Before coming to Science I was an editor at National Geographic, where I wrote a story on the first phase of Cassini’s historic encounter with Saturn. That journey ended last September, when the two-story-tall interplanetary probe dove into the yellowish haze of the giant planet’s upper atmosphere. Cassini was perhaps the most successful planetary mission ever conducted. Exploring Saturn, its gaudy rings and retinue of over 60 moons for 13 years, Cassini was like a voyage back in time, offering humanity clues to how the solar system took shape and gave rise to life. On the anniversary of Cassini’s finish, as Science publishes papers from the final phase of the mission, here are a few recollections of this remarkable exploration.
On 1 July 2004, I was at Cassini Mission Control at the Jet Propulsion Laboratory in Pasadena, California, when Cassini arrived at Saturn, ending a 7-year, 2.2-billion-mile journey. Traveling at 68,000 miles an hour, the spacecraft had to shed speed so that Saturn’s gravity could capture it. Firing engines, it dropped to within 13,000 miles of the planet’s butterscotch clouds after a daring passage through a wide gap in the outer rings. At that speed, hitting a single pebble could have ended the $3.4 billion mission.
The most intriguing of Saturn’s moons is the largest: Titan. In December 2004, 6 months after arriving at Saturn, Cassini launched the crown jewel of the mission, a saucer-shaped probe named Huygens that had ridden piggyback from Earth. Three weeks later, Huygens plunged into Titan’s smoggy atmosphere. Pummeled by air friction, the probe’s heat shield reached a temperature of thousands of degrees. Gradually, Huygens slowed and cooled. Parachutes opened, the heat shield dropped away, and Huygens drifted like a leaf on the winds of Titan, cameras and microphones recording the weather on this distant world. The first picture from the ground appeared—a garish orange landscape, strewn with rocks.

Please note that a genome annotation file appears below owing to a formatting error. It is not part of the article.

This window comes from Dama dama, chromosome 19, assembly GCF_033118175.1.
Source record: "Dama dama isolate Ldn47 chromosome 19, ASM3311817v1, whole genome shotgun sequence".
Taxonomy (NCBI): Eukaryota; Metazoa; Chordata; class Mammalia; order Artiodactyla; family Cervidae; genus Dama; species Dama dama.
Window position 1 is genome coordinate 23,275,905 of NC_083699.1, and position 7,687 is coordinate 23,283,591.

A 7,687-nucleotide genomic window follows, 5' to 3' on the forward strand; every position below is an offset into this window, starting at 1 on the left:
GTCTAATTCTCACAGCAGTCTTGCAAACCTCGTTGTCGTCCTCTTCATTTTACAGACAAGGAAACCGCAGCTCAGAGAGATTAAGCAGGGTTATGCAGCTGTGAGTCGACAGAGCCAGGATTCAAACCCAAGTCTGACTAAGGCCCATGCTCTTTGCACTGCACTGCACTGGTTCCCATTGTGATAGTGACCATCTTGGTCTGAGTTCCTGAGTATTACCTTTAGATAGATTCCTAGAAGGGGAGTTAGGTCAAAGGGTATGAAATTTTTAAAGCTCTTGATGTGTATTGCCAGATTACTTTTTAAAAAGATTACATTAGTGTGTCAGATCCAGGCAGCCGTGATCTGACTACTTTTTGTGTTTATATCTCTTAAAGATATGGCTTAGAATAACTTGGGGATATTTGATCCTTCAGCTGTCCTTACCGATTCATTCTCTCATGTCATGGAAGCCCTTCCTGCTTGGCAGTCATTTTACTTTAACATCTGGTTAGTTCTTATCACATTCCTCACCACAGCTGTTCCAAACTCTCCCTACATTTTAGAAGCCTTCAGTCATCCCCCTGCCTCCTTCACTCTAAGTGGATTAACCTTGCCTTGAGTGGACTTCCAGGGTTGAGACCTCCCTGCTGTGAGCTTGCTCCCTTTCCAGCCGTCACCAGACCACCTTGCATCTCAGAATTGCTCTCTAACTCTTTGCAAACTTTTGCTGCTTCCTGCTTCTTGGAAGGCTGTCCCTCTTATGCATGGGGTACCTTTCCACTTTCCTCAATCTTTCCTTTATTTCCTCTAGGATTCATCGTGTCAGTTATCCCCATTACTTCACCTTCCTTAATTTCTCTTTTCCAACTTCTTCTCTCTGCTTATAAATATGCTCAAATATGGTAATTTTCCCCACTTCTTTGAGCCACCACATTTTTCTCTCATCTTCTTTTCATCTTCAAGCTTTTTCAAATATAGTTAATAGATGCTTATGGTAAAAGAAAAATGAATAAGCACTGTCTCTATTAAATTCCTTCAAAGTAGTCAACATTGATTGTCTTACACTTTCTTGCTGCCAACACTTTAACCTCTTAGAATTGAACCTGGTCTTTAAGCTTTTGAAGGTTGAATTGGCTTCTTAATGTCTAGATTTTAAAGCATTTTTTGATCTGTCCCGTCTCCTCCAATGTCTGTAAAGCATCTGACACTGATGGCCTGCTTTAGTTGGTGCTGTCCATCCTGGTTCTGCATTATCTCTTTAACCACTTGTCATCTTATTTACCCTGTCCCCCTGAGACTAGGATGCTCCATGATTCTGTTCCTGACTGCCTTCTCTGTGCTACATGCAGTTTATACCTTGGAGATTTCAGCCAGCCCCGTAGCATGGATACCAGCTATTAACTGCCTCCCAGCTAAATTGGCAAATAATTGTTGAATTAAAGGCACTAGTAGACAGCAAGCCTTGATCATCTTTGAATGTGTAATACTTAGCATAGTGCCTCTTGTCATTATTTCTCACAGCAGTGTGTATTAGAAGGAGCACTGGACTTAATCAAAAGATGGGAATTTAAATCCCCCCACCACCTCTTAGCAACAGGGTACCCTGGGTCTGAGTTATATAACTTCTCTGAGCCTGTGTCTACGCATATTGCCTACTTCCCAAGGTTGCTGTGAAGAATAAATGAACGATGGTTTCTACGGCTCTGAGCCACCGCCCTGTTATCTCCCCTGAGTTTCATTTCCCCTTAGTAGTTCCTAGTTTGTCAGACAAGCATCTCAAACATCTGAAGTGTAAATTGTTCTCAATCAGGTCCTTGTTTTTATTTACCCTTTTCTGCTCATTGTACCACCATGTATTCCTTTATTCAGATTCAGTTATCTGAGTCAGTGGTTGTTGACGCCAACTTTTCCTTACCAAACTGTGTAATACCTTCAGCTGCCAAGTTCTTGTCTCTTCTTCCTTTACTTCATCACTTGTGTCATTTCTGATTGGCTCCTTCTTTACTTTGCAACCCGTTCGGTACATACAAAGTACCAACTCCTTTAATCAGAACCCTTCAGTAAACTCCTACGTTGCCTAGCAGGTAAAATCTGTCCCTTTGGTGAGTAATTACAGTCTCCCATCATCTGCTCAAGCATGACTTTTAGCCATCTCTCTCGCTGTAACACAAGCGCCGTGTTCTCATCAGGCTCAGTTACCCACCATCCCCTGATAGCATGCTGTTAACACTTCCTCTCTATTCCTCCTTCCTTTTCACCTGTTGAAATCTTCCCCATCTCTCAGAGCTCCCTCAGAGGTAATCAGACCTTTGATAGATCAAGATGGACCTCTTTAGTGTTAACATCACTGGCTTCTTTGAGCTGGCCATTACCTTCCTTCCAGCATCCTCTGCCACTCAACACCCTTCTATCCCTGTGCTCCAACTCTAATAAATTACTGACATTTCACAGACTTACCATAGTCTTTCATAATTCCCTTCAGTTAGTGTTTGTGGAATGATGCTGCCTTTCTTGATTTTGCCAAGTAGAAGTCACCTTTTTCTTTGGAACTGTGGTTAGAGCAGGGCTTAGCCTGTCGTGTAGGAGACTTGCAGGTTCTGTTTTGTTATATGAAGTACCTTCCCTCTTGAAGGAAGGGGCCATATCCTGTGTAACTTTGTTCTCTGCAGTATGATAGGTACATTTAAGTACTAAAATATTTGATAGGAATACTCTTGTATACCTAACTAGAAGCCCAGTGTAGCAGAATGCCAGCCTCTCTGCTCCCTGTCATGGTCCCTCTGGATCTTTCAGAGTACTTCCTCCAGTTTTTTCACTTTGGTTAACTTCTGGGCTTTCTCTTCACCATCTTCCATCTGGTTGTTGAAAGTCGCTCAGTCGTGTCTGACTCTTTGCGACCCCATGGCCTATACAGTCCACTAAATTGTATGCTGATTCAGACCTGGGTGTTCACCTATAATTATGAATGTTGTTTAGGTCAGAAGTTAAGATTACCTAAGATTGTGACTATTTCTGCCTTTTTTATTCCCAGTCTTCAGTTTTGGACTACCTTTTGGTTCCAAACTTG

Other Huygens pictures from the descent showed hills carved by methane rain. Later observations from Cassini revealed seas and lakes of the chilly compound. A stunning picture emerged of a complex world, the only one in the solar system other than our own with stable liquid on the surface. Titan turned out to be a kind of frozen time capsule, with some conditions like those found on the very early Earth.
Saturn’s most prominent feature is the dazzling ring system. From edge to edge, the main rings span some 200,000 miles, nearly the distance from Earth to the moon. Yet the thickness of these bands of icy rubble averages only 150 feet. How the rings formed remains a mystery, although some scientists speculate that Saturn’s gravity tore apart an icy moon or a comet, strewing debris that provided the raw material. In Saturn’s rings today, tiny moons play the role of the planets. Each moon’s gravitational tug is minute. Yet the moons’ gravity helps maintain the rings by keeping the particles from straying from their orbits. A moon can also carve a gap between rings, and its gravity can send waves of density rippling through a nearby ring, like traffic speeding and slowing on a crowded freeway.
Bright as a beacon, ice-covered Enceladus reflects more light than any other body in the solar system. In 1980, Voyager images showed only a few large craters marring the moon’s surface, leading scientists to suspect that geologic processes were somehow erasing the scars. As the distant sun silhouetted Enceladus, Cassini made images of the tiny moon that showed geyser-like eruptions of water vapor and ice particles shooting far into space. Could this modest moon harbor life? Life as we know it requires liquid water, energy, and organic molecules. Life might be hiding just a few dozen feet below the ice in pockets of warm water, living off dissolved organic compounds and reproducing using some alien version of DNA—or an entirely different kind of genetic material. Future missions may sample the plumes of Enceladus or drift across the skies of Titan, seeking evidence of life on Saturn’s surprising worlds.
As Cassini’s epic mission concluded, the cameras took 80 images of the planet and ring system. Forty-two were montaged, creating this final somber mosaic on the cover of Science. “It is our goodbye to Saturn picture,” said Project Scientist Linda Spilker. Two days later, on 15 September 2017, Cassini’s engines fired one last time, slowing the spacecraft for a dramatic plunge into the Saturn’s atmosphere.
Bill Douthitt is the Photography Managing Editor at Science.